MBU: Can we expect to see a lot of new categories and cards making it into the game in future expansions?
AVID: Definitely. We will start operating in terms of ‘Seasons’ – Fortnite-style – pretty soon. So albums may get swapped out for a Season and then brought back in… we’re still working on the detail here.
MBU: Are you considering opening suggestions to the public through social media?
AVID: Yes. We’ve had a Discord server running for a while and we have some very creative people on there. One player has sourced all the assets so they can mock-up their own cards. We’ve had suggestions from Prickly Plants to War Machines, and for some reason a lot of people are keen on a Food collection with a Legendary Burrito.
The plan is to move more of this conversation to Twitter. The world needs this kind of frivolous debate right now.
MBU: Rare cards, limited time cards and cards only available through fusion of other cards all made it into the game. Did any systems need to be cut you’d like to re-introduce later?
AVID: We used to have upgrades, so you could use up all your duplicates. We need to do something with dupes but it won’t be upgrades this time. We also want to bring our weekly scavenger hunt back.
MBU: Are we likely to see a campaign mode in future to compliment the robust PvP offered at the moment?
AVID: That’s a very good question. My gut response is ‘no’ – because campaign modes reduce the number of players available for quality matchmaking. We have a Weekly League starting very soon which we’re very excited about.
MBU: What has been the reaction/feedback from players and the install base of the game since the launch of CUE?
AVID: Unlike anything I’ve seen before. We have been blown away by the number of people leaving superlative reviews like ‘this is the best thing I’ve played’, and showing appreciation for the educational factor.
I especially love hearing from people saying things like ‘I play this with my dad and sister’. Knowing that what you do brings people together… that feels great.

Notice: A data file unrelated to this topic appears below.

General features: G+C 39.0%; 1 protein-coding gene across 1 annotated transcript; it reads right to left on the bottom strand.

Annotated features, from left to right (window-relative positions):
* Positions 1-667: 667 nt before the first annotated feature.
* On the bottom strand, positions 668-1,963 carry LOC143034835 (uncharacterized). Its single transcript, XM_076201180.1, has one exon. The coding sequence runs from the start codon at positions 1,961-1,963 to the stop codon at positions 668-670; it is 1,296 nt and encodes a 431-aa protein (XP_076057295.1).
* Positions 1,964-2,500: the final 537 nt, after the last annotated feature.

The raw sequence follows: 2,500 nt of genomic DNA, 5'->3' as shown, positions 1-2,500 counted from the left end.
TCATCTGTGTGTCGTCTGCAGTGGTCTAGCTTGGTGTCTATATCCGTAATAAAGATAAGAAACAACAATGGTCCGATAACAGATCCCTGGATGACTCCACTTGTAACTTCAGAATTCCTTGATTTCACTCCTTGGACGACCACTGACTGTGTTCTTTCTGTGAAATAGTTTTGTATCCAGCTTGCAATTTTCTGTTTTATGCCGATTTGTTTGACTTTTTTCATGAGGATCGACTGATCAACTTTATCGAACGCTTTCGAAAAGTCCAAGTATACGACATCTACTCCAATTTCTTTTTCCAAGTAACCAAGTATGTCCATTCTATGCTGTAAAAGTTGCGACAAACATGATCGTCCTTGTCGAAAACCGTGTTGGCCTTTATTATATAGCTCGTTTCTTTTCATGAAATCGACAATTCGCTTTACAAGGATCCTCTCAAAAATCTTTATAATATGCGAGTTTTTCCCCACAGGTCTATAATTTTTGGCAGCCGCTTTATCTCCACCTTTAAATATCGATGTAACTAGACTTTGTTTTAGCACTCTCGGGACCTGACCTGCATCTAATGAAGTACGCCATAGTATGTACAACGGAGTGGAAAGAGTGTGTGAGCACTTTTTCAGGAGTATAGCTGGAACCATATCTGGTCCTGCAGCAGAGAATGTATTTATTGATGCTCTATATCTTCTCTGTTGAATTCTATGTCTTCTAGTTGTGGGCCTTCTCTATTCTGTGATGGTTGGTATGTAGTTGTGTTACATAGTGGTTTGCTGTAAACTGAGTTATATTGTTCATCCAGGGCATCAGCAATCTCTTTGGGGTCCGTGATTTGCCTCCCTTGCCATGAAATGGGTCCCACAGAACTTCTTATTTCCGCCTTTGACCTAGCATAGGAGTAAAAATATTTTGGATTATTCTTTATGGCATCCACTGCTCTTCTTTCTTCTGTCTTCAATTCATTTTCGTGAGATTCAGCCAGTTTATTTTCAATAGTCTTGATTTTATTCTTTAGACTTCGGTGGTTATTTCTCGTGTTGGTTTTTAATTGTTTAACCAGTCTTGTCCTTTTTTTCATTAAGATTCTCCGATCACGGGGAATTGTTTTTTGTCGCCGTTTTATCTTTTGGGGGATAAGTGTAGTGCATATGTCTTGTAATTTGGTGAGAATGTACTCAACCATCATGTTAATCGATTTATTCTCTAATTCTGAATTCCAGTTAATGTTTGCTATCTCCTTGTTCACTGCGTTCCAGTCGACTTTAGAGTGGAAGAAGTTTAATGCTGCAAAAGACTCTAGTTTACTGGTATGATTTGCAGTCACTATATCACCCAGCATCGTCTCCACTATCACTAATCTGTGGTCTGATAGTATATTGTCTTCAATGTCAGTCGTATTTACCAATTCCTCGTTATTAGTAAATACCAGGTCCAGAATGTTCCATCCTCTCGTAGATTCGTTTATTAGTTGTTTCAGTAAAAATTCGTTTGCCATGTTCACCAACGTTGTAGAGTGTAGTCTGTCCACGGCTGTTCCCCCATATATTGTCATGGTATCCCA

MBU: Do you personally have a favourite card?
AVID: I’m a big fan of Emerald Tree Boa and Gigantic Wave in Perseus (aka GWIP).
MBU: Were there any issues at or after launch you had to overcome?
AVID: Oh yes. Tell you what, I’ll let you know when they stop.
MBU: The game when played consists of 3 turn rounds of which players win the best of 5. When did the idea occur to theme each round’s play area for bonus effects to cards of that area’s type?
AVID: I’m not sure when that happened or whose idea it was – but I know we wanted people to have reasons to build balanced decks as well as themed ones. We don’t have a single game designer whose job it is to have the ideas, we involve everyone in the process. This might well be bad practice, but… it’s what we do.
MBU: Are there plans to hold competitions? Many card games utilise yearly tournaments to raise a competitive community.
AVID: Yes, this is what Weekly Leagues are all about. They’re in beta now and I think they’ll go down well.
MBU: Card art is primarily photographs, are these public domain images or are they brought in stock pieces?
AVID: Licensed stock imagery, for the most part.
MBU: It’s great to see a digital card game with a robust trading aspect. How important to you was it that this was included?
AVID: It’s what we’ve always done, so it was important. But it’s also extremely challenging because it creates what economists call a ‘Perfect Market’ – and one we get no revenue from. On the plus side, players love it and there’s a real sense that they want to support us as an indie developer.
MBU: What advice do you have for first time players?
AVID: Stick with it. It seems almost too simple at first, but when you play your first game against an experienced player you realise how much more there is to it.
It’s not pay to win – most of the top 100 players haven’t bought a thing – but you will have to get involved in trading to craft a great deck.
Pay attention to how abilities interact – that’s where the magic happens.
MBU: Thanks for taking the time out to speak to us here today. For those readers who want to learn more about Avid games and Cards the Universe and Everything, the game can be downloaded free on iOS and Android and the official site can be found HERE.